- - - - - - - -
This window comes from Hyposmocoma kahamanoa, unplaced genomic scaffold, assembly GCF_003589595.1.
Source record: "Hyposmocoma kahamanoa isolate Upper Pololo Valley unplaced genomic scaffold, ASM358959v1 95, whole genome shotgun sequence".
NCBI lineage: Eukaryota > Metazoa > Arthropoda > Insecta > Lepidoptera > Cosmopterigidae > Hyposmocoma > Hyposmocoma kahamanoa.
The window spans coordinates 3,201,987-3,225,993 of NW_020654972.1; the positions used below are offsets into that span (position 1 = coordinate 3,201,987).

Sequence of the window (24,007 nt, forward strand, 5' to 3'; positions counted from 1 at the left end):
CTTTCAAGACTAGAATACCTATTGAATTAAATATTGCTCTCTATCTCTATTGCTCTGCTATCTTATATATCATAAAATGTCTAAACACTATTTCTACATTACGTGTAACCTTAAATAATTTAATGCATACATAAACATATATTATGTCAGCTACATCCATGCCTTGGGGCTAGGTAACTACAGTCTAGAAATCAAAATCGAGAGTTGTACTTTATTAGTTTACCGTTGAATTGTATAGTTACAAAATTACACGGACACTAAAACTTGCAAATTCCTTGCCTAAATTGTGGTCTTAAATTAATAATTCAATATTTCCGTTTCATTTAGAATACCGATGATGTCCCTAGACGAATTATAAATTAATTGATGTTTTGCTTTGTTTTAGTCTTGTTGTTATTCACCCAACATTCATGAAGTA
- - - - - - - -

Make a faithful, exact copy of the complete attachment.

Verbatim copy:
This window comes from Hyposmocoma kahamanoa, unplaced genomic scaffold, assembly GCF_003589595.1.
Source record: "Hyposmocoma kahamanoa isolate Upper Pololo Valley unplaced genomic scaffold, ASM358959v1 95, whole genome shotgun sequence".
NCBI lineage: Eukaryota > Metazoa > Arthropoda > Insecta > Lepidoptera > Cosmopterigidae > Hyposmocoma > Hyposmocoma kahamanoa.
The window spans coordinates 3,201,987-3,225,993 of NW_020654972.1; the positions used below are offsets into that span (position 1 = coordinate 3,201,987).

Sequence of the window (24,007 nt, forward strand, 5' to 3'; positions counted from 1 at the left end):
CTTTCAAGACTAGAATACCTATTGAATTAAATATTGCTCTCTATCTCTATTGCTCTGCTATCTTATATATCATAAAATGTCTAAACACTATTTCTACATTACGTGTAACCTTAAATAATTTAATGCATACATAAACATATATTATGTCAGCTACATCCATGCCTTGGGGCTAGGTAACTACAGTCTAGAAATCAAAATCGAGAGTTGTACTTTATTAGTTTACCGTTGAATTGTATAGTTACAAAATTACACGGACACTAAAACTTGCAAATTCCTTGCCTAAATTGTGGTCTTAAATTAATAATTCAATATTTCCGTTTCATTTAGAATACCGATGATGTCCCTAGACGAATTATAAATTAATTGATGTTTTGCTTTGTTTTAGTCTTGTTGTTATTCACCCAACATTCATGAAGTA